provisions addressing the reinvestment of fees. Subsection 6208(d) 
requires FirstNet to reinvest those

[[Page 13350]]

amounts received from the assessment of fees under Section 6208 in the 
NPSBN by using such funds only for constructing, maintaining, 
operating, or improving the network.\110\ Such fees under Section 6208 
include basic network user fees and fees related to any CLAs between 
FirstNet and a secondary user.\111\
---------------------------------------------------------------------------

    \110\ 47 U.S.C. 1428(b).
    \111\ See id. Sec.  1428(a).
---------------------------------------------------------------------------

    Parallel to FirstNet's provision in Section 6208(d), Section 
6302(g)(2) requires that any amounts gained from a CLA between a State 
conducting its own deployment of a RAN and a secondary user must be 
used only for constructing, maintaining, operating, or improving the 
RAN of the State.\112\ However, the exact parallels between the 
reinvestment prohibitions in the Act applicable to FirstNet, and those 
applicable to such States, end there.
---------------------------------------------------------------------------

    \112\ Id. Sec.  1442 (g)(2) (emphasis added).
---------------------------------------------------------------------------

    Section 6208(a)(2) authorizes FirstNet to charge lease fees related 
to CLAs. Other than CLAs, however, FirstNet is not expressly authorized 
to enter into other arrangements involving the sale or lease of network 
capacity. In potential contrast, Section 6302(g)(1) precludes States 
from providing ``commercial service to consumers or offer[ing]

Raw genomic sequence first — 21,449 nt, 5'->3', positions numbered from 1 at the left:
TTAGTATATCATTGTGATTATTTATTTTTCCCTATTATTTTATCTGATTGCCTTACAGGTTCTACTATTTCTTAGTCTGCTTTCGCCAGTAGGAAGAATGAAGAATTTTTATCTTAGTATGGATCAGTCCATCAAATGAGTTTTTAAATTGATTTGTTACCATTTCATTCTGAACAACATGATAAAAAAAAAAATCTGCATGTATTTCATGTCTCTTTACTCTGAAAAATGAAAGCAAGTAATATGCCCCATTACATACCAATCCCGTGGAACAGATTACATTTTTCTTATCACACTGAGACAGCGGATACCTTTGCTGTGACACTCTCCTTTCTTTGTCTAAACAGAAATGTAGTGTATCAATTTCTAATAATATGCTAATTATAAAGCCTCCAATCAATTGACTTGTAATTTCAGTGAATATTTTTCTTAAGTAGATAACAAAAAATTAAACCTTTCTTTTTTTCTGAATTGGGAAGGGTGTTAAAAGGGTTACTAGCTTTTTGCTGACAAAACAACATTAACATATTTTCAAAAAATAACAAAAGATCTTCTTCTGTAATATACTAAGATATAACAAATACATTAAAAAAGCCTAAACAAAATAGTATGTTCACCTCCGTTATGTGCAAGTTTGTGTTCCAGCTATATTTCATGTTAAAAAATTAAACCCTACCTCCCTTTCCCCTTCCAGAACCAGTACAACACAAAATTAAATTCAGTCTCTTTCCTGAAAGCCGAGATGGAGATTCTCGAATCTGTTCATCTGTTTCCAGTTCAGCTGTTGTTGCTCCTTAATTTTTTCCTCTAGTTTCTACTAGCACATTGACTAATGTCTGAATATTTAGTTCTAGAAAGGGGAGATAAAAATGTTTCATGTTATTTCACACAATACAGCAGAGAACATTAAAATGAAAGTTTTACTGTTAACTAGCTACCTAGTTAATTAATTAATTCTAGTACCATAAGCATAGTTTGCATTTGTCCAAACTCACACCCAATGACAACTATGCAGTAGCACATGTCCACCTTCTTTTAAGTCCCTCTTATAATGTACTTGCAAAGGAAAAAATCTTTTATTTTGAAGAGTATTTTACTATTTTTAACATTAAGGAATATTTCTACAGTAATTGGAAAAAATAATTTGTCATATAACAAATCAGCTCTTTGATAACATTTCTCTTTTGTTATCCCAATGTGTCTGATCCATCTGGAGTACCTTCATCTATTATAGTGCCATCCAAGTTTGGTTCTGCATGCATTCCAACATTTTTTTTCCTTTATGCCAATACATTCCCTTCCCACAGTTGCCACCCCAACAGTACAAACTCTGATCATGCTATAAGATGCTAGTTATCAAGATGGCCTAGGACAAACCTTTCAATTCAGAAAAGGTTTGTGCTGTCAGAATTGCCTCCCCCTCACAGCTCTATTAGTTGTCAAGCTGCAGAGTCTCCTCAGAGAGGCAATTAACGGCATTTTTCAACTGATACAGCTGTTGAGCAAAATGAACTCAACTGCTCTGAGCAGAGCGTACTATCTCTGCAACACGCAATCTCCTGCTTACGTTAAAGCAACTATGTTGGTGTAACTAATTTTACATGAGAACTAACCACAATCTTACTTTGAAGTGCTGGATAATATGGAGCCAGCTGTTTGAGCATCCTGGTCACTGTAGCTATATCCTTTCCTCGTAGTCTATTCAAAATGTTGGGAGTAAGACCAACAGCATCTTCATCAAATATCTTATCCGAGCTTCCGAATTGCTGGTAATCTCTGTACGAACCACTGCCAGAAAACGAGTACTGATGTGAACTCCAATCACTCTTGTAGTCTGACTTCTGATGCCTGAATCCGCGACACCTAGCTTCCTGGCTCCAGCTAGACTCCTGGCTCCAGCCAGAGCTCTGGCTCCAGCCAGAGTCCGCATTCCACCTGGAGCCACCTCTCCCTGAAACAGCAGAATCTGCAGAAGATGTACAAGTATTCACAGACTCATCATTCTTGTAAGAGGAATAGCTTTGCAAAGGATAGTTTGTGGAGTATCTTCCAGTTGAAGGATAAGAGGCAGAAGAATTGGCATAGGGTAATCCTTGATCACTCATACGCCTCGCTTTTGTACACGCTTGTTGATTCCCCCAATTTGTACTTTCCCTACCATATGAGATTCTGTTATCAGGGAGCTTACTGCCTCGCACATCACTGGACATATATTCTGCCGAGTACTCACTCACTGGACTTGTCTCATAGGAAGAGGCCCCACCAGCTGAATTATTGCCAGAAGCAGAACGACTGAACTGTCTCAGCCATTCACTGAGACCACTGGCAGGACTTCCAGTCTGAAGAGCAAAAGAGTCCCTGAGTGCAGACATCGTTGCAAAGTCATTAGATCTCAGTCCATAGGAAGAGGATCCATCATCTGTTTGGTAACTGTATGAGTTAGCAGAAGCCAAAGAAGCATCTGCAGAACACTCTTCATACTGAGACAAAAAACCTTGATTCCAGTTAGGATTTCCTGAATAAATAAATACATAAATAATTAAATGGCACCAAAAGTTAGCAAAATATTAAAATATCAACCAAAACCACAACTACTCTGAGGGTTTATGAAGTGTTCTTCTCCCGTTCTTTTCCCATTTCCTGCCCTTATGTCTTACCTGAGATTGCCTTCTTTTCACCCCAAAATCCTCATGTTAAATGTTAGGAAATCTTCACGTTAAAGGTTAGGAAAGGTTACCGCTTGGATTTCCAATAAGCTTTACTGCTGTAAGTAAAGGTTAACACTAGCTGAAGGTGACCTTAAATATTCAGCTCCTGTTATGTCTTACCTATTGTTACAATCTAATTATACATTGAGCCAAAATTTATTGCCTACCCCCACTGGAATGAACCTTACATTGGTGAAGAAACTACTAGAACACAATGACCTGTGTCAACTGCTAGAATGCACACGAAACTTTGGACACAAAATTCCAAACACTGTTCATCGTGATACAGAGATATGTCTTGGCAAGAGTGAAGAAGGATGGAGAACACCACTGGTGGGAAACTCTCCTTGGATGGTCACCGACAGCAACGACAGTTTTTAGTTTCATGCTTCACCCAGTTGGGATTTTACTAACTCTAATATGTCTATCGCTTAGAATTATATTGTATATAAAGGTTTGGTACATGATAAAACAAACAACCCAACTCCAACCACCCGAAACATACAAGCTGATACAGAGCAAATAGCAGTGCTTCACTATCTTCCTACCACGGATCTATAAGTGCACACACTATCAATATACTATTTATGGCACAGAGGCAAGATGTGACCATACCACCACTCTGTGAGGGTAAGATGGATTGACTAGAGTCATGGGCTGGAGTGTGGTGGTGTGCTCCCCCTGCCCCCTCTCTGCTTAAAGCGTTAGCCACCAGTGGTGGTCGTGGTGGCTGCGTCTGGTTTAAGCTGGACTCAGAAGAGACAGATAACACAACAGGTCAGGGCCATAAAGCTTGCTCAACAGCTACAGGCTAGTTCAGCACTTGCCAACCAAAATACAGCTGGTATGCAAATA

wholesale leasing capacity of the network within the State except 
directly through public-private partnerships for construction, 
maintenance, operation, and improvement of the network within the 
State.'' Section 6302(g)(2), entitled ``Rule of construction,'' 
provides that ``[n]othing in this subsection shall be construed to 
prohibit the State and a secondary user from entering into a covered 
leasing agreement.'' \113\
---------------------------------------------------------------------------

    \113\ Id. Sec.  1442(g)(1).
---------------------------------------------------------------------------

    These two components of subsection 6302(g) raise questions as to 
whether (1) there is any type of PPP that is not a CLA, and if so, (2) 
whether such a PPP would permit commercial use of such capacity more 
flexibly or less flexibly than a CLA given the difference in their 
respective requirements. That is, do these provisions of the Act 
provide States that assume RAN responsibility more or less flexibility 
in wholesaling capacity than FirstNet? Moreover, if such a non-CLA PPP 
exists, under the second sentence of Section 6302(g)(2), amounts 
generated by such an arrangement, unlike those from a CLA, could under 
the literal terms of Section 6302(g)(2) potentially not be subject to 
reinvestment in the network as that provision states that it is 
revenues gained ``from such a leasing agreement'' (ostensibly referring 
to ``covered leasing agreement'' in the immediately preceding sentence) 
that must be reinvested.\114\
---------------------------------------------------------------------------

    \114\ We note, however, that the reinvestment requirement of 
Section 6302(g)(2) actually requires reinvestment in ``constructing, 
maintaining, operating, or improving'' the RAN in the State, which 
are the four items listed as the subject matter of the PPPs of 
Section 6302(g)(1), not the CLA items of Section 6208(a)(1), which 
are ``construct[ing], manag[ing], and operat[ing].'' See 47 U.S.C. 
1442(g), Sec.  1448(a)(1). If Congress had intended to require only 
reinvestment of CLA fees, they may have referenced only the three 
areas that are the subject of CLAs. An alternative interpretation 
could therefore be that ``such a leasing agreement'' of Section 
6302(g)(2) refers back to the term ``wholesale leasing'' in Section 
6302(g)(1), using the term ``agreement'' as a generic reference to 
the PPP. We seek comments on this alternative interpretation. See 
id. Sec.  1442(g)(2), Sec.  1442(g)(1).